When Your Mother Plays the Victim
Understanding the complex effects of having a martyr Mom.
Posted July 20, 2021 | Reviewed by Abigail Fagan
- Playing the victim is another form of maternal control and often includes scapegoating a child who's supposedly to blame.
- A mother's role-playing has direct effects on the child that can be long-lasting and highly damaging.
- Children of mothers who play the victim may feel inadequate and struggle to maintain boundaries, recognize the abuse, and voice their needs.
"Celia" is now 52 and a mother and grandmother herself, and her mother is 71 but the narrative remains the same. As Celia tells it: “I’m the reason my mother never realized her dreams and she’s never wavered in that belief, not ever. What did I do? I was born when she should have been finishing sophomore year in college and, instead, she dropped out. And never went back.”
Mind you, Celia’s mother never made any effort to go back to school and, instead, went on to have two other children, but she remains convinced of whom to blame: “You’d think, all these years later, she’d see how absurd this is on some level but she doesn’t. As a child and young adult, I accepted how she treated me differently from my siblings and I knew that it was because I had ruined her life. I internalized all the things she said about me and believed them. I am recovering, slowly, but when I do see her—and it’s not often—it’s rare that she won’t pull out the victim card. I think she loves the sympathy it gets her—from my father, my siblings, and others. Bad Celia, Poor Mommy.”
On the face of it, this manipulation would seem relatively easy for an adult child to bat down but for someone who’s been told for years that she or he is the cause of her mother’s suffering, it absolutely isn’t. Ironically, while the supposed cause is marginalized, the rest of the family is brought closer together by a shared narrative.
Playing the victim: another form of toxic maternal behavior
Playing the victim often includes scapegoating a child or children, but sometimes it’s primarily a form of blame-shifting and a way to get attention. That was the case in "John’s" family, whose mother was meek in appearance and whose aggression was completely covert. As this 35-year-old son tells it: “Where most parents want to brag about their kids, even stretching the truth to make them look better than they are, my mom does the exact opposite, deeply downplaying and minimizing everything we've done and achieved when catching up with family and friends. I never understood it but then came to think she loves the sympathy more than to make others proud or envious. Her underhanded and concealed nature made my dad protective of her, and he would often see her as being the bullied victim.”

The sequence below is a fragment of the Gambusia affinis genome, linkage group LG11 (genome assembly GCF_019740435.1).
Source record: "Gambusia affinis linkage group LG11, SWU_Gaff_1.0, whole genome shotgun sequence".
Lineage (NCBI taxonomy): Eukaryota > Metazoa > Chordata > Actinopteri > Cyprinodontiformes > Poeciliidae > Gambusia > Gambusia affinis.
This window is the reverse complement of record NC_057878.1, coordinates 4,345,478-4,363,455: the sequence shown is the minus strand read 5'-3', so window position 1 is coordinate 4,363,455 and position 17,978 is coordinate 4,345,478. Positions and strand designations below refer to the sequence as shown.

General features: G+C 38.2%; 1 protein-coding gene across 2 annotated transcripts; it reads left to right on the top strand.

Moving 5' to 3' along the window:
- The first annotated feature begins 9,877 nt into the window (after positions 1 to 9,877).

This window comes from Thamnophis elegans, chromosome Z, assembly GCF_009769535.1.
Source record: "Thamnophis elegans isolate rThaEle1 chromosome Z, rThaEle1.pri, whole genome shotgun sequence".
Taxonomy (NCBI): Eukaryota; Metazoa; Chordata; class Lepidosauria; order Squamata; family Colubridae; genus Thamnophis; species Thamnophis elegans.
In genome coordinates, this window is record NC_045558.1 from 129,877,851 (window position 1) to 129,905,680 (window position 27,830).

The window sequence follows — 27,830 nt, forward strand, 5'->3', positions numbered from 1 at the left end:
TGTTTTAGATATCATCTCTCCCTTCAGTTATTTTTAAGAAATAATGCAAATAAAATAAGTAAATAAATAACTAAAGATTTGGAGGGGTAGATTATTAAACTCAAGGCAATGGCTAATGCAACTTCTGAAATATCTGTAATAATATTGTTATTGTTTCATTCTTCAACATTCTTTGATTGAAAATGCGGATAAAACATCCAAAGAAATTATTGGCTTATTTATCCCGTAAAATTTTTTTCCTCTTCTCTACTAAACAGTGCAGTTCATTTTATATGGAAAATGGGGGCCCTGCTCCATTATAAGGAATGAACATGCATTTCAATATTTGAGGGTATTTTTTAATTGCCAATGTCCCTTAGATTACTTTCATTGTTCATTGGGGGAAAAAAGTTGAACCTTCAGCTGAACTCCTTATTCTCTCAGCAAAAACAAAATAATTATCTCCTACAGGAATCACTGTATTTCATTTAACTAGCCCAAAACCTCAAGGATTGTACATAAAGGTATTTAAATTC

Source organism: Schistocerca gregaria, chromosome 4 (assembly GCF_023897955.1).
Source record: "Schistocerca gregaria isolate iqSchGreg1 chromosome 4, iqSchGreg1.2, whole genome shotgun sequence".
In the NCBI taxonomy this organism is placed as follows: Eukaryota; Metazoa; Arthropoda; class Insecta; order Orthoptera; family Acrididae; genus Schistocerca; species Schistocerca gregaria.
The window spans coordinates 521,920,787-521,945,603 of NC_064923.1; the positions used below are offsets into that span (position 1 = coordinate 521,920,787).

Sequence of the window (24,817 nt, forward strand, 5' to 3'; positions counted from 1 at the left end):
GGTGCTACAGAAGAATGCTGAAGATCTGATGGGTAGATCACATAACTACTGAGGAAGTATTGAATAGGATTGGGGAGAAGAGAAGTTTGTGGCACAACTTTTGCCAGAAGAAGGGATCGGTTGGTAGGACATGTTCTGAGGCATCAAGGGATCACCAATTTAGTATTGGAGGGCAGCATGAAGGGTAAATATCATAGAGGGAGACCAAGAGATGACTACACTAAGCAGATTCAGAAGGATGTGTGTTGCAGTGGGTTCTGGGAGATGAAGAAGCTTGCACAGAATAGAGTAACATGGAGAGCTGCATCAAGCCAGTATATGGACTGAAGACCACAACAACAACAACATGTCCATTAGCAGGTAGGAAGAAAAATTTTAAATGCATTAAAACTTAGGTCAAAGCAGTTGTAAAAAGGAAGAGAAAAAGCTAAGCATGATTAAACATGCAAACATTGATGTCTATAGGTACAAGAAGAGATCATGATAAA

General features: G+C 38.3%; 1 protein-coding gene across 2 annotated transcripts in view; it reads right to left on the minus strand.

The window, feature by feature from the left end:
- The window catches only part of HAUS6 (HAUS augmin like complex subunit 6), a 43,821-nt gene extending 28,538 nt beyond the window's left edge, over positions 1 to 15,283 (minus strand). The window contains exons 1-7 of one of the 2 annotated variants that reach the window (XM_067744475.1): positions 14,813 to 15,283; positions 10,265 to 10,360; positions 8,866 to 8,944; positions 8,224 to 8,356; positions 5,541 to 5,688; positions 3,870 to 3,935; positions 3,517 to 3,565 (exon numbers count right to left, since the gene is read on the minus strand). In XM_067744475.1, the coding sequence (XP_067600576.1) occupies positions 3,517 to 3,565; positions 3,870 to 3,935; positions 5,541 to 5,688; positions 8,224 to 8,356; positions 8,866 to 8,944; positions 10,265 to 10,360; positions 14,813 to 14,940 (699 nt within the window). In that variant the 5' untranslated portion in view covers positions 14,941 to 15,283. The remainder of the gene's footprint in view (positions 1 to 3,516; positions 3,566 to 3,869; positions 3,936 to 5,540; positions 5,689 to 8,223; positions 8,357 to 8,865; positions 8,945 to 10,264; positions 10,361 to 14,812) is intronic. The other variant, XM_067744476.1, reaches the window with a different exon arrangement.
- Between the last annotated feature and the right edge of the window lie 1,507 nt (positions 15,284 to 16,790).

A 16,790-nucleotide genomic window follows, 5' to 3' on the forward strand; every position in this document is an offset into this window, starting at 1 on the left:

In this family, the father became the so-called victim mother’s enforcer. Not surprisingly, John tried hard to please his mother and “fix things” to no avail. When a mother plays the victim, a child is often forced into the rescuer role, whether he or she wants it or not.
That was true for "Daniel," the middle child, with a brother three years older and a sister six years younger. He is now 45, and the father of two:
"My mother loved no role more than that of Cinderella before the prince showed up. To hear her tell it, she was constantly beset by life in general and she’s always disappointed by everyone, ‘No matter how hard I try.’ The everyone included friends, relatives, strangers, neighbors, my brother, my father, and me. That phrase—‘No matter how hard I try’—summed up the twenty years or so I spent under her roof. Yes, poor Mom.”
Daniel was the appointed “rescuer” as he tells it, the one who had to console Mom and take her side and “build her back up” after a disappointment: “My brother was the troublemaker, as Mom saw it, so I blamed him for her unhappiness; without even understanding what a scapegoat was, I was brought up to heap blame on him which both of my parents did. My baby sister was left out of the loop since my brother was nine years older, and he left the house when she was only nine. I didn’t realize how screwed up this all was until I was in my late teens and I realized that sons generally weren’t in charge of taking care of their mothers, or committed to reassuring them and ‘fixing’ things.